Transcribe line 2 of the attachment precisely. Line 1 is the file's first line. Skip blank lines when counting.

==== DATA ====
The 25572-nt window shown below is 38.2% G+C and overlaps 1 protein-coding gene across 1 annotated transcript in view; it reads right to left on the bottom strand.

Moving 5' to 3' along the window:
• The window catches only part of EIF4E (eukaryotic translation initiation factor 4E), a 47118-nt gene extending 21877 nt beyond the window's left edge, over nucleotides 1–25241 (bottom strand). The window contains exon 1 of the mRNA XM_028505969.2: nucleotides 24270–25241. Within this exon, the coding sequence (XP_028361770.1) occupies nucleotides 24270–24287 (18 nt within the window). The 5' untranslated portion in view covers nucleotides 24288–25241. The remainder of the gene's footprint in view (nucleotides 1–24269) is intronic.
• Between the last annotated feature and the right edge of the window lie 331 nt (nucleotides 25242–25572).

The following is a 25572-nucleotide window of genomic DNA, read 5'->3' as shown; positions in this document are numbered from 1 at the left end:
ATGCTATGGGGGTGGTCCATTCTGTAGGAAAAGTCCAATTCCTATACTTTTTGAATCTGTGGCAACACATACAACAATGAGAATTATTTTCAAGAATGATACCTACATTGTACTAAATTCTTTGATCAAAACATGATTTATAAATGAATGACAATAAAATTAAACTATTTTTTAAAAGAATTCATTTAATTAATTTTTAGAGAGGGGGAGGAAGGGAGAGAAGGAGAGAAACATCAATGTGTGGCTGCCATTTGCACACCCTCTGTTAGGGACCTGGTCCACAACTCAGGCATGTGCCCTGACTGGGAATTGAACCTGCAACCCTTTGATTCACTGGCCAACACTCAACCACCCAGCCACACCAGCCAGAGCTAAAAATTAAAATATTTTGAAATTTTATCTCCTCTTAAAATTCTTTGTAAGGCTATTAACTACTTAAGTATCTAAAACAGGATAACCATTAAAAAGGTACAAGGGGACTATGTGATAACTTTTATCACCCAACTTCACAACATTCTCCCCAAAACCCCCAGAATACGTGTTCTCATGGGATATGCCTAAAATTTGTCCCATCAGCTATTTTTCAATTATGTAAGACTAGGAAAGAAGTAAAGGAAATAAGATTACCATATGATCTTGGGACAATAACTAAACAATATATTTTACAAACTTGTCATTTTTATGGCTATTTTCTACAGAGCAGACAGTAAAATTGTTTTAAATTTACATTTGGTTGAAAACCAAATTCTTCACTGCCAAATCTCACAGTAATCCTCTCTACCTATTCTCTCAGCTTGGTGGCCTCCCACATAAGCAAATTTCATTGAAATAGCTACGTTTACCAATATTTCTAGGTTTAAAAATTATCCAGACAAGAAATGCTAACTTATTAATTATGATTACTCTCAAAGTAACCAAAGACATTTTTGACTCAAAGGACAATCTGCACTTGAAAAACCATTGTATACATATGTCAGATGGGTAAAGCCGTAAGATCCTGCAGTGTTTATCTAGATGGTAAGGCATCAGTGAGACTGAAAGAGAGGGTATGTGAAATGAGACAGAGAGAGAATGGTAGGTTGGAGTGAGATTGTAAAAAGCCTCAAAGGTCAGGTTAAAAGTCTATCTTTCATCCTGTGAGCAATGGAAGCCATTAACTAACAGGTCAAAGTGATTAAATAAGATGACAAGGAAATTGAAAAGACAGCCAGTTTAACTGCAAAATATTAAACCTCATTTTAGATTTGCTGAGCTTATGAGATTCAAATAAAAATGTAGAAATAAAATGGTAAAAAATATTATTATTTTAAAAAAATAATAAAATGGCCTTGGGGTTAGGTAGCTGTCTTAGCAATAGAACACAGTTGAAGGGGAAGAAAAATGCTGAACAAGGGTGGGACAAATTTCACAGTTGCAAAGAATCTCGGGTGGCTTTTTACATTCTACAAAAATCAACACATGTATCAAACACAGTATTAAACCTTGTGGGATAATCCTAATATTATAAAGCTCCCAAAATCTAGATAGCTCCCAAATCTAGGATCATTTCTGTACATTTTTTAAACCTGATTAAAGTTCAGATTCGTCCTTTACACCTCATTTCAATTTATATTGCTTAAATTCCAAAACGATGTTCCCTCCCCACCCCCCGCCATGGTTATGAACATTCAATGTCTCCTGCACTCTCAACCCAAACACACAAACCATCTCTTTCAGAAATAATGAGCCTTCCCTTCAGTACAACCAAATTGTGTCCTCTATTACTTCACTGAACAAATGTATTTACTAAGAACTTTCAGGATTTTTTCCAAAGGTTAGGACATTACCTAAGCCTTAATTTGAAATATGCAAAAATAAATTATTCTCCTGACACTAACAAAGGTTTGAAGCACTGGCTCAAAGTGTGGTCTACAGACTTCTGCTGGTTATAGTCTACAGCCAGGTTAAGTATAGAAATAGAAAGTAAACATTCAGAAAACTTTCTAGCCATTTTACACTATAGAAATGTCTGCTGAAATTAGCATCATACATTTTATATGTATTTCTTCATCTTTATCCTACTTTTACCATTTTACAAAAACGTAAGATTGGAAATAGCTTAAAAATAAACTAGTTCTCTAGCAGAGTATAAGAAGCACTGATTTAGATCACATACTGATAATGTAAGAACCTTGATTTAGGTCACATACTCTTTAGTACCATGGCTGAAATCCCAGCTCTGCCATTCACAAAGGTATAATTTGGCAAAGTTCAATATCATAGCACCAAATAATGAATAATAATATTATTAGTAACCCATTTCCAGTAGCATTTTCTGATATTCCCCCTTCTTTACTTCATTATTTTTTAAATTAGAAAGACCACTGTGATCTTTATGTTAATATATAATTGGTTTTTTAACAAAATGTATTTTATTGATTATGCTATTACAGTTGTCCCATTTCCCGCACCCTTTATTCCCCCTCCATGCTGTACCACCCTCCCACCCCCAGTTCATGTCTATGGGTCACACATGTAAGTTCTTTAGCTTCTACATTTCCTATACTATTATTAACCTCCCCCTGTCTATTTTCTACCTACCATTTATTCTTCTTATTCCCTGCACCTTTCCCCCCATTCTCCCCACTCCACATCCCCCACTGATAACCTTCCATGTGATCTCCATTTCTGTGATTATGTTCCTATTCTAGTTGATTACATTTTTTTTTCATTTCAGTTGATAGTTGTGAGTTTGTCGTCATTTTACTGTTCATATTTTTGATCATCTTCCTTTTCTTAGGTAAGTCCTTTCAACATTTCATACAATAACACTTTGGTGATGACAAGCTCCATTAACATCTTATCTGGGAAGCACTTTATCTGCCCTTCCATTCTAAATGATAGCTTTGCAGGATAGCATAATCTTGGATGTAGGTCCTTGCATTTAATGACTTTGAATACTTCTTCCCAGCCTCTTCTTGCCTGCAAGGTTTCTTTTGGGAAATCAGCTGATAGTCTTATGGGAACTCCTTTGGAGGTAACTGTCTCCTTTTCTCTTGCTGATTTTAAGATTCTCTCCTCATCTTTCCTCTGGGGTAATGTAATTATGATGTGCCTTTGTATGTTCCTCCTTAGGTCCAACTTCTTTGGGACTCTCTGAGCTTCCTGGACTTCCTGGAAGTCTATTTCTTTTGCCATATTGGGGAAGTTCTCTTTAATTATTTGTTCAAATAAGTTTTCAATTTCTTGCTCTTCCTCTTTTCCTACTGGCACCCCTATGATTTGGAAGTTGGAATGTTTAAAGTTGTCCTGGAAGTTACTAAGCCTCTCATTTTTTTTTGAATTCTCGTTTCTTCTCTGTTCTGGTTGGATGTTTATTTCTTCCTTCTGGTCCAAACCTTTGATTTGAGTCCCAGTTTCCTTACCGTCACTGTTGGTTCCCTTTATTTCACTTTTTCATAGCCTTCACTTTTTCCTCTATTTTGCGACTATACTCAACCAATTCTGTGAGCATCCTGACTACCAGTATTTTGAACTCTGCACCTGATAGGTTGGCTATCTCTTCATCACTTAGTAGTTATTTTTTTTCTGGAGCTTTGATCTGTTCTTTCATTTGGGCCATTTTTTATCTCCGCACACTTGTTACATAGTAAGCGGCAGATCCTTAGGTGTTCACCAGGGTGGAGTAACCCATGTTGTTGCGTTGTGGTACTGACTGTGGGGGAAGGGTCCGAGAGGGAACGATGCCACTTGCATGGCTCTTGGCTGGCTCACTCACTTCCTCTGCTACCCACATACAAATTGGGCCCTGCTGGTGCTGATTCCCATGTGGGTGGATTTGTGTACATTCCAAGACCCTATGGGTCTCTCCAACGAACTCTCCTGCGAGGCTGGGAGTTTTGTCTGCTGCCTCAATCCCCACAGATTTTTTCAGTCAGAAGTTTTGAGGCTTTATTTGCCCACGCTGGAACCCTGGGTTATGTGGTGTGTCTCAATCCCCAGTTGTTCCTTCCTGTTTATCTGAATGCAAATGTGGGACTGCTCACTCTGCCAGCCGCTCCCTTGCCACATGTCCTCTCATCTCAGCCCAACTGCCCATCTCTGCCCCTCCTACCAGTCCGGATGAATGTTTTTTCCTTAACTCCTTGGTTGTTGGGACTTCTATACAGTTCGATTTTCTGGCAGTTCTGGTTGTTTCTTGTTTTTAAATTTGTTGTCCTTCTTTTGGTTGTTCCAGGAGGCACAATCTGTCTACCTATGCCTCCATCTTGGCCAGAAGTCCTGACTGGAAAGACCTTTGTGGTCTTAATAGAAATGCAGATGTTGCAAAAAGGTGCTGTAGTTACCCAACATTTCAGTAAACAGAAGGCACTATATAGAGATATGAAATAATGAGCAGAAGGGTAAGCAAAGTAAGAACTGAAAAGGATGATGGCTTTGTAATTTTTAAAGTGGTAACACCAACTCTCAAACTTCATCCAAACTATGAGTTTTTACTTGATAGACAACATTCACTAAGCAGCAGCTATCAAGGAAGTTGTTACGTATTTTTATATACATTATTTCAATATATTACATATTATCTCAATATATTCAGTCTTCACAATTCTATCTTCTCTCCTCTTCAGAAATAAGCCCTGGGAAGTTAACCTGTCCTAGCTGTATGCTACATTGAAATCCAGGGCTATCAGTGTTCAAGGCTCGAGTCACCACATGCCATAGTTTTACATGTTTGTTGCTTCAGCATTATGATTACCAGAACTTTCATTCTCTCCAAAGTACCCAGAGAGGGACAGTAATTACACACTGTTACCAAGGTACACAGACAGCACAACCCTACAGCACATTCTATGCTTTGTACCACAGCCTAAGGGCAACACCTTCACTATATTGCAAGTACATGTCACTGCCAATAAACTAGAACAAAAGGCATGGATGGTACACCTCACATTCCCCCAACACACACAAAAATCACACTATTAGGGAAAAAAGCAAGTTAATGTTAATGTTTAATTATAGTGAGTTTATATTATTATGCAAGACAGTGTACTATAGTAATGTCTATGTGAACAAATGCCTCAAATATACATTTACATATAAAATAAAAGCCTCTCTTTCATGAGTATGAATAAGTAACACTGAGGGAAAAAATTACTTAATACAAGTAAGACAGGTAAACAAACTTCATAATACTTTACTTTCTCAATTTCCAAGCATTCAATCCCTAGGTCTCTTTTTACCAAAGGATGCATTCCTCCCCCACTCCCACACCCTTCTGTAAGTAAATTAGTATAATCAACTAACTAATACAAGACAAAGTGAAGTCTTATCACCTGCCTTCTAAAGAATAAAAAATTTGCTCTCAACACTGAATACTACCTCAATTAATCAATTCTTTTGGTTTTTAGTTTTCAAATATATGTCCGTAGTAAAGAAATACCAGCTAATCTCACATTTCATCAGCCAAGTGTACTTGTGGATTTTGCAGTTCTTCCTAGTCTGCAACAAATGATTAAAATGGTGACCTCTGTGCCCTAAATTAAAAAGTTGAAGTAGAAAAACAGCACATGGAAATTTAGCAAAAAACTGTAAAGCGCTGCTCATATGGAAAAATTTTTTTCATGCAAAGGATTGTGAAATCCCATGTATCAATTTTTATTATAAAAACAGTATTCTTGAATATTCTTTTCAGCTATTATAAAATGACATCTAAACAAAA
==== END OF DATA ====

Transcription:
Moving 5' to 3' along the window: